The U.S. National Oceanic and Atmospheric Administration (NOAA) Climate Prediction Center predicts there is 55 percent to 60 percent chance that strong El Niño conditions will transition to La Niña conditions in the fall and winter of 2016-2017.(1) This kind of transition year has been observed four times since 1950 (1966, 1973, 1983 and 1998).
Posts Tagged ‘China’
In 2015, outbound mergers and acquisitions (M&A) abounded in the region, but a pause in transactions occurred in 2016. The flow of inbound M&A increased this year, largely caused by overseas companies making significant investments in joint ventures following recent regulatory changes in India.
Earthquakes in Taiwan and the Kumamoto prefecture of Japan and floods in southern China were the largest events. The reinsurance share of these losses appears modest. Barring a major catastrophe before the end of the year, catastrophe reinsurers are expected to return a healthy profit in Asia Pacific for the fourth year in a row.
In the Asia Pacific region, purchases in original currency terms of total catastrophe treaty reinsurance limit grew year on year. Increased purchase in Japan largely drove the growth, with lesser growth experienced in India and China. Changes in pro rata arrangements at some Australian cedents reduced the overall catastrophe excess of loss requirements from Australia; these movements were not large enough to push the overall region-wide purchase backwards.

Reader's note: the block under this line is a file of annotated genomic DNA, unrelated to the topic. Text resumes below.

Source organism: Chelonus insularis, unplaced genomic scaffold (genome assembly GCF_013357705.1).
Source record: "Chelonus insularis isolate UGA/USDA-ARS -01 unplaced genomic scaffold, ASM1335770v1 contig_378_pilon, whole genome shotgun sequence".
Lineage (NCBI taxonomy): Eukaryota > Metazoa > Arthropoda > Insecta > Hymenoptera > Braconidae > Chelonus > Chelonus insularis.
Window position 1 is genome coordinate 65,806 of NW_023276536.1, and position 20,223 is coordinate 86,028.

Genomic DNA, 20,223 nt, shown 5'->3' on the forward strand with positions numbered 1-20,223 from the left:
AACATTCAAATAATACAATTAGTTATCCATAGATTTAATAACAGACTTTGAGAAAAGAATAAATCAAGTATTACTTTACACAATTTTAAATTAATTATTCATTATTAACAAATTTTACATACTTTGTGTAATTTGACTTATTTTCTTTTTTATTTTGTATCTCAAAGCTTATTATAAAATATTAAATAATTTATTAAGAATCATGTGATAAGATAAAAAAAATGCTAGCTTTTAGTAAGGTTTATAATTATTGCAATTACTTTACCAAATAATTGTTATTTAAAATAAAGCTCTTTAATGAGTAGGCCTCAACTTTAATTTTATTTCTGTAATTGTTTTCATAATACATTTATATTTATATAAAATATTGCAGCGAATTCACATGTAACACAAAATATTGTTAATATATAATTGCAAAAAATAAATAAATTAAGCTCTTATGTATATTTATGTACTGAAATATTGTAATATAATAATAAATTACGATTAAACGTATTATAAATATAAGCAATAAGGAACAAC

In the Northwest Pacific Basin, Typhoon Sarika and Super Typhoon Haima have recently affected areas of the Philippines, Vietnam and Mainland China. Both typhoons made landfall in the northern Philippines within a week, as a Category 4 on the Saffir-Simpson scale. Reported impacts in the northern Philippines have been especially severe, with reports of moderate to complete damage over areas of northern Luzon. Damage from wind, flooding and mudslides have been reported, together with reports of downed trees and powerlines.
Here we review the top five CAT-i stories covering July through September of 2016.
In the Northwest Pacific Basin, Typhoon Megi made landfall in central Taiwan Tuesday afternoon, local time. The typhoon brought reports of excessive rainfall, flash-flooding, and roof damage for affected areas. Isolated rainfall amounts exceeding 1,250 millimeters (50 inches) were reported, with general rainfall amounts of 250 millimeters (10 inches) or more.
Super Typhoon Meranti made close approach to southern Taiwan with one-minute sustained winds of 305 kilometers per hour (190 mph), among the strongest tropical cyclones on record. Meranti rendered significant flooding and wind impacts to southern Taiwan, with nearly 800 millimeters (32 inches) of rainfall for some locations. Meranti then weakened to make final landfall on Mainland China in Fujian Province with one-minute sustained winds of 170 kilometers per hour (105 mph). Meranti rendered significant flood impacts and damage to infrastructure following final landfall. At least 11 fatalities and 82 injuries have been reported. Our first thoughts and concerns are with those lost and directly affected by this event.
Super Typhoon Nepartak made landfall on the southeast coast of Taiwan around 22 UTC on July 7, before final landfall as a tropical storm on Mainland China around 06 UTC on July 9. Nepartak has rendered significant flood impacts both in Taiwan and Mainland China according to media reports, with at least 10 and three dead in Mainland China and Taiwan, respectively. Flood impacts have been especially severe in Mainland China, which was affected by excessive monsoon rains just prior to Nepartak. Our first thoughts and concerns are with those lost and directly affected.